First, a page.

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What to Do When you Break Your Drum

28th Oct 2014

Perhaps one of the most traumatic moments in a drummer’s life is when a drum is broken. These percussion instruments are more than tools of rhythm; they are family members. A broken drum not only reduces the potential to master a drum solo or show off a new fill in front of friends, it can change a person’s perspective on life entirely, and not for the better. Since broken drums are no laughing matter, knowing what to do when you break your drum can be the difference between a very bad day, and a day with just a slight hiccup.


Sometimes, a drum can be fixed by its owner, which is the best case scenario in terms of cost and the time lost with a favored drum. For drum shell repairs, it may come down to the materials used in the construction of the drum to determine the best way to fix the break. Wooden shell drums, like classic drum sets or djembe drums, may be easier to fix at home with glue or putty, especially if the appearance of the drum is less of a factor than getting back into the groove. Fiberglass or other drum shell materials can require the assistance of a professional to repair.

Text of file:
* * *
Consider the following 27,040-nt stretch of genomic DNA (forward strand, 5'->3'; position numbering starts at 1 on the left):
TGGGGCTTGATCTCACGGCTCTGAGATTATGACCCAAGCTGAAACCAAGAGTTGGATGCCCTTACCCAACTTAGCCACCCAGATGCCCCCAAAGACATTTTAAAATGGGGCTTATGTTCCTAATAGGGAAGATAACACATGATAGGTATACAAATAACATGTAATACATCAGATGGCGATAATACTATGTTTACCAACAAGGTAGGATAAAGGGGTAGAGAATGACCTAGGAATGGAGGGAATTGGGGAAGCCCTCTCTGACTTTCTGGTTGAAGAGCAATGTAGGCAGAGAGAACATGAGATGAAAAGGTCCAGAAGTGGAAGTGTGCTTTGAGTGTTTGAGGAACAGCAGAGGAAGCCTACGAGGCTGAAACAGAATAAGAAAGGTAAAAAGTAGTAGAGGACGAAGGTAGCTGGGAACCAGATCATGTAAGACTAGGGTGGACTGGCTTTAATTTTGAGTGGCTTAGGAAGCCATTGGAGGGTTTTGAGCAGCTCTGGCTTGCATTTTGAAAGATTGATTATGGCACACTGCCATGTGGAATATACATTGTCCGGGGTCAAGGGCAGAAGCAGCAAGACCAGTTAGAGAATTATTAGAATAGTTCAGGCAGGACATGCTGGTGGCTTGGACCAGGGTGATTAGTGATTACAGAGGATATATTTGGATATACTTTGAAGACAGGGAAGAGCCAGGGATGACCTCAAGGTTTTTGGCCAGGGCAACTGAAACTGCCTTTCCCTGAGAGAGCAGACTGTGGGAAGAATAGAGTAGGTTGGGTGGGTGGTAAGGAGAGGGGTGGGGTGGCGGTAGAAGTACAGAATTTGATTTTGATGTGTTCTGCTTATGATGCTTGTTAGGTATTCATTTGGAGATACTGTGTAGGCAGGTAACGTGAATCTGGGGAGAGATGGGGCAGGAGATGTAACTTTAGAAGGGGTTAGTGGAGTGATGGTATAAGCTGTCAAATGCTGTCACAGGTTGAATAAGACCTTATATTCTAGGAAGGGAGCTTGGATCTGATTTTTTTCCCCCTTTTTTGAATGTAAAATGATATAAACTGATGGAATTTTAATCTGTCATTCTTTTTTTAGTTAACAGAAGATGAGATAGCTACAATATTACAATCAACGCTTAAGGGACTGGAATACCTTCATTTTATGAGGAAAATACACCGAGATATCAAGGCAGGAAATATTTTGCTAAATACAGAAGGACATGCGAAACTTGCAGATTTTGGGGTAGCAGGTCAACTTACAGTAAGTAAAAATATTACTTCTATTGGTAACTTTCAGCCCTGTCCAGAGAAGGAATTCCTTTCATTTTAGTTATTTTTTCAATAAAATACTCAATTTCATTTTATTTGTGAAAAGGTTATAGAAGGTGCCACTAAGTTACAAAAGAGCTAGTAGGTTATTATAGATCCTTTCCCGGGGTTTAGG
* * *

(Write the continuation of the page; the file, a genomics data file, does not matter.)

Drum heads obviously take most of the beating by the drummer, and are more likely to split, crack or tear than the drum shell. For natural skin drum heads, like those on a djembe drum or bongos, small cracks and tears can be filled in with glue, while larger holes could be patched with extra skin. However, both of these methods could change the sound of the drum, and completely replacing the natural skin drum head may have better results.

Synthetic drum heads can be patched with tape, but, it is always recommended that a patch kit is used in order to retain as much sound quality as possible. As with natural skin drum heads, the best way to keep your personal sound together after a broken drum incident is to replace the drum head all together. Additionally, for any drums played together (drum sets, bongos, congas, etc.), consider replacing all of the drum heads at the same time to keep the same sound quality alive.

The best advice for a broken drum is not to panic. Drums break, and while it can be a sad time in any drummer’s life, there are steps that can be taken to eliminate as much discomfort as possible. When in doubt, take your drum to an experienced repair professional and always remember that through proper care and maintenance of your drums, your drum’s health and safety will be better protected.